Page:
December 21, 2012
| by Arlen Schweiger
I’m a big vinyl enthusiast, but even I can admit that there’s more mainstream interest in digital audio. The problem with traditional playback of such files, whether compressed MP3s or higher-res FLAC and AIFF formats, is a system usually revolves around a computer. Macs and PCs can certainly offer serviceable interfaces for cataloging and selecting music, with programs such as iTunes or MediaMonkey, but they can also introduce adverse factors, like clocking, soundcard and physical computer noise issues. Plus, depending on your setup you could be juggling the equalization of the PC’s soundcard, the music aggregator software and whatever A/V receiver you may have connected with a digital-to-analog converter (DAC).
Canadian manufacturer Bryston has seen the future of music playback, and it’s basically a CD player without the disc. The company simply calls it a digital player, which it boldly introduced as the BDP-1 (Bryston recently rolled out the second-gen BDP-2), and it removes the computer from the equation of an audiophile-grade digital system.
What’s great about the BDP-1 is that it strips down the potentially daunting world of a computer-based audio system and rebuilds it as the more familiar component-based system. The silver chassis (also available in black) fits right in with other pieces from the company. It’s sleek and slim, but at 12 pounds you know there’s also plenty under the hood. However, the company notes that the BDP-1 does not have moving parts or a hard drive, which also makes it a nice, silent option over a computer’s fan noise.
Bryston says the inside features “a fanless motherboard with an integrated processor and flash drive memory,” running essentially a Linux lite operating system. The Bryston-modified soundcard can play native resolutions up to 24-bit/192kHz, and the company adds that the BDP-1 boots in read-only mode to avoid system crashes.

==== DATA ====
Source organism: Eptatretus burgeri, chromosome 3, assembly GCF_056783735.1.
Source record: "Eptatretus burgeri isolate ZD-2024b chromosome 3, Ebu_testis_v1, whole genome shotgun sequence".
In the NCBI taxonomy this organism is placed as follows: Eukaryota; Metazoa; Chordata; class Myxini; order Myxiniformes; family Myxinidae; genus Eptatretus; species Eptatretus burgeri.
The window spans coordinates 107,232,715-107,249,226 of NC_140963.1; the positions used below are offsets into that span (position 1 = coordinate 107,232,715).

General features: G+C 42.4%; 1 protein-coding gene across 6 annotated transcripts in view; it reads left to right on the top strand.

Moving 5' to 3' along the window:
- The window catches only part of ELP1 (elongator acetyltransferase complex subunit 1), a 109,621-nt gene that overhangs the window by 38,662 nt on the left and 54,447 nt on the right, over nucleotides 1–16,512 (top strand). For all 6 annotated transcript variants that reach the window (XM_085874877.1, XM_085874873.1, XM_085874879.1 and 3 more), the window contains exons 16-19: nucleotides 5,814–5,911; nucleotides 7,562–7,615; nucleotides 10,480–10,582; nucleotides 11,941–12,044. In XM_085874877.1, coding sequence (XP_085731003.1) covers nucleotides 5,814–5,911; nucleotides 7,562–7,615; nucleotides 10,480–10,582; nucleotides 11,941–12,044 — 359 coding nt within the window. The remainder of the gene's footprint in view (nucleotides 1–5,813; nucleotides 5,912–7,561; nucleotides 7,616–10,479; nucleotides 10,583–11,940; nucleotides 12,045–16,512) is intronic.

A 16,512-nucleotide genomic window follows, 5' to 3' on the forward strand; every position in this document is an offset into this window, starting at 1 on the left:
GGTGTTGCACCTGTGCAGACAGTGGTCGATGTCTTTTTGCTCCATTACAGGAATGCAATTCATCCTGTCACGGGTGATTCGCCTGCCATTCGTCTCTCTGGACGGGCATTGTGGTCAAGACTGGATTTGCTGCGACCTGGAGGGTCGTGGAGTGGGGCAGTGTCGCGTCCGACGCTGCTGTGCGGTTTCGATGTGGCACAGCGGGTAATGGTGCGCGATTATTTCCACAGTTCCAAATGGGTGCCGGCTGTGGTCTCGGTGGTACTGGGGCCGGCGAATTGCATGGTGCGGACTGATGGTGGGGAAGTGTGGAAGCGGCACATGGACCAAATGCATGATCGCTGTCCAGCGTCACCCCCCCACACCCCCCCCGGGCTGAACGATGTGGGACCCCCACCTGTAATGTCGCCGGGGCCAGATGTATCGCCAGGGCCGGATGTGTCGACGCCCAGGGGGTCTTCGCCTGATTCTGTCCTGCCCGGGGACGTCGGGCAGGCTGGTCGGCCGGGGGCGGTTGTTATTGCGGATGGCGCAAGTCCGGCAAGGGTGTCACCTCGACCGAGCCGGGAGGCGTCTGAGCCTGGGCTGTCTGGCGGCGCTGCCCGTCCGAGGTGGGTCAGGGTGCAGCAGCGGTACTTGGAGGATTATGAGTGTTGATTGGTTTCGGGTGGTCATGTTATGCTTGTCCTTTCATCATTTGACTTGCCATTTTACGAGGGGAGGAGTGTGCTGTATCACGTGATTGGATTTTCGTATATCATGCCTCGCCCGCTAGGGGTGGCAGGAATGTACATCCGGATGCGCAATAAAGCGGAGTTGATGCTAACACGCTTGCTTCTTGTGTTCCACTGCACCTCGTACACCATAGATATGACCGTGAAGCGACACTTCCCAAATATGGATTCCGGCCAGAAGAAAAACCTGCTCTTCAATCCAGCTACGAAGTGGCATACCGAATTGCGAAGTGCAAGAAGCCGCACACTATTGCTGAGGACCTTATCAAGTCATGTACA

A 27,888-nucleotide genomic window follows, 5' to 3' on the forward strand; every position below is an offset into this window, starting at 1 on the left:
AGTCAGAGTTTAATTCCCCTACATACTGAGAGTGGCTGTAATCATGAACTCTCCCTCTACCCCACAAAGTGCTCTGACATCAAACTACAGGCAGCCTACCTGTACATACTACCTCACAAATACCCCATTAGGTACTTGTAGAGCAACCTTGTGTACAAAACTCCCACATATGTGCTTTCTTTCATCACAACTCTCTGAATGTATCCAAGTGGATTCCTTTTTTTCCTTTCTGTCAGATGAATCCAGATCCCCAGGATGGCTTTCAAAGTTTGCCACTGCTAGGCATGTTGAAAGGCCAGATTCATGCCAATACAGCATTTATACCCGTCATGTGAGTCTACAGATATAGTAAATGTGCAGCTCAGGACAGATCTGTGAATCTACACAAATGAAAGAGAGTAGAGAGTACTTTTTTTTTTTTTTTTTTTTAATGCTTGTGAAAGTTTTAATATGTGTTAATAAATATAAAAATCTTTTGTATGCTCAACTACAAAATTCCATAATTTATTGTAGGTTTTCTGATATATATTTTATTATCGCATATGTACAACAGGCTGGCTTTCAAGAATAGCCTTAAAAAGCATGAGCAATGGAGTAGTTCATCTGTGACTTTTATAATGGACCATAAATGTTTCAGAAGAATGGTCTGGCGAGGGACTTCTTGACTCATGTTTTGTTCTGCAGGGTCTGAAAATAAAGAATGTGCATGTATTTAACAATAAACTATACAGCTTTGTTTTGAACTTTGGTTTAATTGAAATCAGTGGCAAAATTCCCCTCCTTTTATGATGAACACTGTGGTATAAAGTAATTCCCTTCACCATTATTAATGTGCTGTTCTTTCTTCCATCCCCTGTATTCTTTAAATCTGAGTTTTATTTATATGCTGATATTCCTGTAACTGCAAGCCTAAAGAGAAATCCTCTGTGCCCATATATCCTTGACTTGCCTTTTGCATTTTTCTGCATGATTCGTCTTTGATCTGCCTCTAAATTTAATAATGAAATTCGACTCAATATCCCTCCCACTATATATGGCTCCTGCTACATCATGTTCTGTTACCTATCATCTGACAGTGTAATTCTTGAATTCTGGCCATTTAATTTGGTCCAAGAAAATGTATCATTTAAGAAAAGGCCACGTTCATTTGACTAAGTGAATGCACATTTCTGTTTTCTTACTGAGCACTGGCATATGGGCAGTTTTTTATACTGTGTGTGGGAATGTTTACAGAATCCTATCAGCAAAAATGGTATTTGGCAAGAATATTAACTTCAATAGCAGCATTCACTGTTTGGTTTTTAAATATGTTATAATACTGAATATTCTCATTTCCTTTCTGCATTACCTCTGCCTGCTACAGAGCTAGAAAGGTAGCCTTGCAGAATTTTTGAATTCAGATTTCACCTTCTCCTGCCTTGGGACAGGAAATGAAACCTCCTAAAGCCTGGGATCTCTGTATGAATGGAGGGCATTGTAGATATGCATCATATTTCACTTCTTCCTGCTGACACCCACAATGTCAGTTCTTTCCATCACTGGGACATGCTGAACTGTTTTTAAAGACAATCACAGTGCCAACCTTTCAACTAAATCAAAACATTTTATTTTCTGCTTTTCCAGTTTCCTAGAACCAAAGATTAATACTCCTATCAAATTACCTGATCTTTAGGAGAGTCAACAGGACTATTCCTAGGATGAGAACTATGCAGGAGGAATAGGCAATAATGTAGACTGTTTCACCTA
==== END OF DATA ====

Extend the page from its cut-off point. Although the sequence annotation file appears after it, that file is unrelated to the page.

How do you play files? Two USB ports on the left side of the front panel let you connect thumb drives or larger USB hard drives, presumably brimming with content (that you’ve loaded via a computer). There’s a small onscreen display, and the right side of the front includes conventional navigation buttons (previous, next, stop, play, pause) to complement up/down/right/left arrows.
The rear panel includes S/PDIF and dedicated AES/EBU XLR balanced outputs, plus Ethernet and RS-232 control ports, and two more USB 2.0 ports. Bryston’s BR-2 can be used, as well as iOS and Android devices (with proper apps), for remote controls.
The BDP-1 was easy to integrate into my system. Although it can be connected directly to some Bryston integrated amplifiers and preamps via their optional DAC modules, the BDP-1 otherwise requires an external DAC so Bryston shipped it to me with its excellent BDA-1 (which also got a recent next-gen release, BDA-2).
I connected the BDP-1 to the BDA-1 via the AES/EBU using the included cable, and kept the balanced XLR chain going by using a pair of balanced Clarus Aqua cables to hook into the 2-channel inputs of my Anthem D2v preamplifier. The rest of my setup includes balanced connection to Anthem’s P5 amplifier and Clarus Aqua speaker cables running bi-wired to Paradigm Studio 20 bookshelf speakers.
How the BDP-1 and BDA-1 look stacked>
I also ran an Ethernet cable from the BDP-1 to my home network router, and used the Bryston “Mini” browser interface of my iPod touch to select tracks. All I had to do was plug the BDP-1’s IP address into the Safari browser to get the Mini interface working, and its basic functions were simple to command.
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Arlen writes about home technology installations and product news and reviews for electronichouse.com
and Electronic House magazine.